Remember the wedding scene in Fiddler? Tevye is warned by a friendly, local official that he was ordered to disrupt, make a little trouble, nothing too serious … but the real pogroms were all too serious. According to Astashkevich, pogroms came in waves, one after the other, and each one may have “lasted for ten days while the town changed hands … (then) the pogrom would start over with the most vigorous brutality.”

In this time period (1917-1921), there were “over a thousand pogroms in about five hundred localities.” Astashkevich considers this a “genocide” and the frequent, systematic use of rape as a weapon may be considered “genocidal rape.” Lives—as well as minds—were lost, entire communities were erased, some women attempted suicide, some succeeded, others stopped menstruating, some had to be psychiatrically hospitalized, most were afraid to go out forever afterwards. Such “violent riots” were scripted and “aimed to ensure social death along with the physical extermination … many shtetls were destroyed never to be rebuilt.”

The details are painful, difficult to read about even at a safe historical and geographical distance. Forgive me for sharing them with you, but I really want you to understand what a pogrom, in a place like Anatevka, was truly like. For example, after every home and shop was thoroughly looted by both the local population and by the Cossacks, the “entertainment” would begin.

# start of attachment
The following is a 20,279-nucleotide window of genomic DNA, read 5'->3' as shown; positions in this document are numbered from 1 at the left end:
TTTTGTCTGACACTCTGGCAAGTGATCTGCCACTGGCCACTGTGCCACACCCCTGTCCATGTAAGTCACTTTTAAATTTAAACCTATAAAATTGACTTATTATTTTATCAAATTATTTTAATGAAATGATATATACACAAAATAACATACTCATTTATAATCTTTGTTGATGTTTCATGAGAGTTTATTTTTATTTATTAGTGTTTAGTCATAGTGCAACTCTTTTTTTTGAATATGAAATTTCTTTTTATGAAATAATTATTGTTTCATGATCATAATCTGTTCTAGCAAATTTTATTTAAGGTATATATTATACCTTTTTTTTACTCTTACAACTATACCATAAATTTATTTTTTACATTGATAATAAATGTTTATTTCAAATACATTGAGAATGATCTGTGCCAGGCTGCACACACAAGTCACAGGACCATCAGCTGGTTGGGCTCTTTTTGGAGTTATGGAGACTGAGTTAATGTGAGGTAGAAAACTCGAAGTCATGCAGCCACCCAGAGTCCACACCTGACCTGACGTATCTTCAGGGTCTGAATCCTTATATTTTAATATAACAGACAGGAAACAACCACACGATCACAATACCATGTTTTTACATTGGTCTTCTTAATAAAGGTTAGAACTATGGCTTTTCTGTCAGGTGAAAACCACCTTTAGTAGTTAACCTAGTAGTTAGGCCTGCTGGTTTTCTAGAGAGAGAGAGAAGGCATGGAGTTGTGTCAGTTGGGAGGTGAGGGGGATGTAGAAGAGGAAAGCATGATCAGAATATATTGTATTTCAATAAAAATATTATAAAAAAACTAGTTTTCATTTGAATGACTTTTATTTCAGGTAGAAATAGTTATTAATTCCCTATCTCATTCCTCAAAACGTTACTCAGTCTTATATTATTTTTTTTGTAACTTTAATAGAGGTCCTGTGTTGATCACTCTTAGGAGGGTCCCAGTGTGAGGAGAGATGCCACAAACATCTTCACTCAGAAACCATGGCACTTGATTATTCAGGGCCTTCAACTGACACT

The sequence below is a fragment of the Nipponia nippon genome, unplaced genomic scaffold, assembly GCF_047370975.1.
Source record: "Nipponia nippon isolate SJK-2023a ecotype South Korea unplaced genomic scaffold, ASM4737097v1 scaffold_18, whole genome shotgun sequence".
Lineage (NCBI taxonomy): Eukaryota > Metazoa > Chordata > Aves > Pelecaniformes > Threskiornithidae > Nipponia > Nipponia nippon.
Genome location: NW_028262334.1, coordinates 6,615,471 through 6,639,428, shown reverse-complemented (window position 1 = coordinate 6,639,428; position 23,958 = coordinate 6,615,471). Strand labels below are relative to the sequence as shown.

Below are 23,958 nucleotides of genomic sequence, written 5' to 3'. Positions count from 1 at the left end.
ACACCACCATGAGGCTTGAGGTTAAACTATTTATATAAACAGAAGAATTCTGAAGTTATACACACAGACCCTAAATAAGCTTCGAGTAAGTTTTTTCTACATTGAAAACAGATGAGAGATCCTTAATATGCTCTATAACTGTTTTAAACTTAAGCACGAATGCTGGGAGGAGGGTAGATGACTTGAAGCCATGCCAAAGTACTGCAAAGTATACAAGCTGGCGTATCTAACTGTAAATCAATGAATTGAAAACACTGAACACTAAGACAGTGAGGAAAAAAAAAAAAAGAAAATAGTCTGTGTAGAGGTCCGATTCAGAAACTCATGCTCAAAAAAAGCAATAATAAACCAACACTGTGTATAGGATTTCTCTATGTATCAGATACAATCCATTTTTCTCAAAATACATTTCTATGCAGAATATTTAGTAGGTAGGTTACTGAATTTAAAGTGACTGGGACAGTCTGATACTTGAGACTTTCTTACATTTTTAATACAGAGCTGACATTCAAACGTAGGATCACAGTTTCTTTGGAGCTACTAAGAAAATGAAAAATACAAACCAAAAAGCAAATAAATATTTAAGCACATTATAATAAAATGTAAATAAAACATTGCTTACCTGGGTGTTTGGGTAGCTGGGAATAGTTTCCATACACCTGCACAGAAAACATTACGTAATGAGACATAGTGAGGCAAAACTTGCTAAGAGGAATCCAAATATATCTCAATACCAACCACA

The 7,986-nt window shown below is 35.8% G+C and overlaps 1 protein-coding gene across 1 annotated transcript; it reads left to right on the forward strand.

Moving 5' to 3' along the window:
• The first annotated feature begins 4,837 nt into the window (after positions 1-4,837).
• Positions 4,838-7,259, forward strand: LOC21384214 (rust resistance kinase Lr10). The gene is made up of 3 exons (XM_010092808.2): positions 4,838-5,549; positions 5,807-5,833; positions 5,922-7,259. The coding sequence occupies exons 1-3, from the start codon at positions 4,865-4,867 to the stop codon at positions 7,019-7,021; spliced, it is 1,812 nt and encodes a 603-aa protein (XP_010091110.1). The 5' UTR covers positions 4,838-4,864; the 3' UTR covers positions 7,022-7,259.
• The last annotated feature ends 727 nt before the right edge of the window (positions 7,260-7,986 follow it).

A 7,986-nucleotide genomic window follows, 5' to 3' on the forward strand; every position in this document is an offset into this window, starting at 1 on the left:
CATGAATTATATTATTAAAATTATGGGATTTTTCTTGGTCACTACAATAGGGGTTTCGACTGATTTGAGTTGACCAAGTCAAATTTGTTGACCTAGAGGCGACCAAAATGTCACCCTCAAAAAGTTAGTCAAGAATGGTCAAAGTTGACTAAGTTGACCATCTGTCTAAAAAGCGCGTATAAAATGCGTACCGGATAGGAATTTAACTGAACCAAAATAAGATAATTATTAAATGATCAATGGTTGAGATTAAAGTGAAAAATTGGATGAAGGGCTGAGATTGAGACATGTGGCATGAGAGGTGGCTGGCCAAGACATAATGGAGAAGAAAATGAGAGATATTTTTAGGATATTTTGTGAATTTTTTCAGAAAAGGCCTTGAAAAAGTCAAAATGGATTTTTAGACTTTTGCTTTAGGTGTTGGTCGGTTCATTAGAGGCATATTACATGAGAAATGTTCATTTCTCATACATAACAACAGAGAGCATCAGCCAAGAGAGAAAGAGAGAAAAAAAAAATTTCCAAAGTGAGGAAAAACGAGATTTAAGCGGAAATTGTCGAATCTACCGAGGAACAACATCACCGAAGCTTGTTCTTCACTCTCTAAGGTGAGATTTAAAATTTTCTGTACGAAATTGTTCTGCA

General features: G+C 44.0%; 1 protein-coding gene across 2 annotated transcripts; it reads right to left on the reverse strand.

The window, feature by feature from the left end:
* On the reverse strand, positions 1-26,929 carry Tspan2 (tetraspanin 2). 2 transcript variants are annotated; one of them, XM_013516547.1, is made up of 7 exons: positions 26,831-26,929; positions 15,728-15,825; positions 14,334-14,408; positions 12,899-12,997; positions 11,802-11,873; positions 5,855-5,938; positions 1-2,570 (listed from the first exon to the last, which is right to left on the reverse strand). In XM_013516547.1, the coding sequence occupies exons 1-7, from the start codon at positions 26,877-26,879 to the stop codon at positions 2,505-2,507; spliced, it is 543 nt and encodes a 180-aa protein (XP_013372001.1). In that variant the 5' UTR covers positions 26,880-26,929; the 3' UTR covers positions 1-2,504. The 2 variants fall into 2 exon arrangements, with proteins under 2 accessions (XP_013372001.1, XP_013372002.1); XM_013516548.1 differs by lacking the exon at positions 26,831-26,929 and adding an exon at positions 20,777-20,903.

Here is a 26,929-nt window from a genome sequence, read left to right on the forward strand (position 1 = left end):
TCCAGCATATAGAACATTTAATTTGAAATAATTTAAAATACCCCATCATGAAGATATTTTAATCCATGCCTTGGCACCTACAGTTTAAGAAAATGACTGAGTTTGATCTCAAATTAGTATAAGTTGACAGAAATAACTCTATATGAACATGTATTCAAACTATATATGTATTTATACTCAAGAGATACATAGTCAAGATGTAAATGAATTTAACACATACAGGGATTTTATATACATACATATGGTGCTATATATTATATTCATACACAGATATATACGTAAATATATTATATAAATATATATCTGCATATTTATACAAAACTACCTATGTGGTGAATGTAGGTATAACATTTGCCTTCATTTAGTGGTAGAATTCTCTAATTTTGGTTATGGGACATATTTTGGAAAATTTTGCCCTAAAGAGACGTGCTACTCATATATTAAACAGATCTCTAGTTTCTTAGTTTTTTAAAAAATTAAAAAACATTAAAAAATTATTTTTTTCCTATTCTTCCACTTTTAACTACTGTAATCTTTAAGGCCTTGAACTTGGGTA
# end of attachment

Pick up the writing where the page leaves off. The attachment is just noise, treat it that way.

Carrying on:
“The carnival of violence, complete with scenes of torture, rape, and murder, played out on the second day of the pogrom as ‘celebratory street theater.’ Pogrom perpetrators purposefully drove Jews into the streets and hunted down their victims … acts of torture took place in front of an audience of pogrom perpetrators, the local population, and frightened Jews. The ritualized violence reiterated the previous pogroms, but often in a more grotesque and horrifying form. The elderly couple, Yudko Gurshevoy, aged seventy-five, and his wife Bruckha, mad with fear, were stripped naked and forced to run through the streets as hunted animals, cheered by the Cossacks. Pogromschiki bayoneted their victims, careful not to kill them, but to leave the wounded to suffer and bleed to death in agony that lasted sometimes for several days. Elderly parents were left to die, while their families were not allowed to help them … Pogromschiki made sure that all the apothecaries were wrecked, and there was no medical assistance; the only remaining non-Jewish medical practitioner was strictly prohibited to provide any help to the Jews on pain of death.”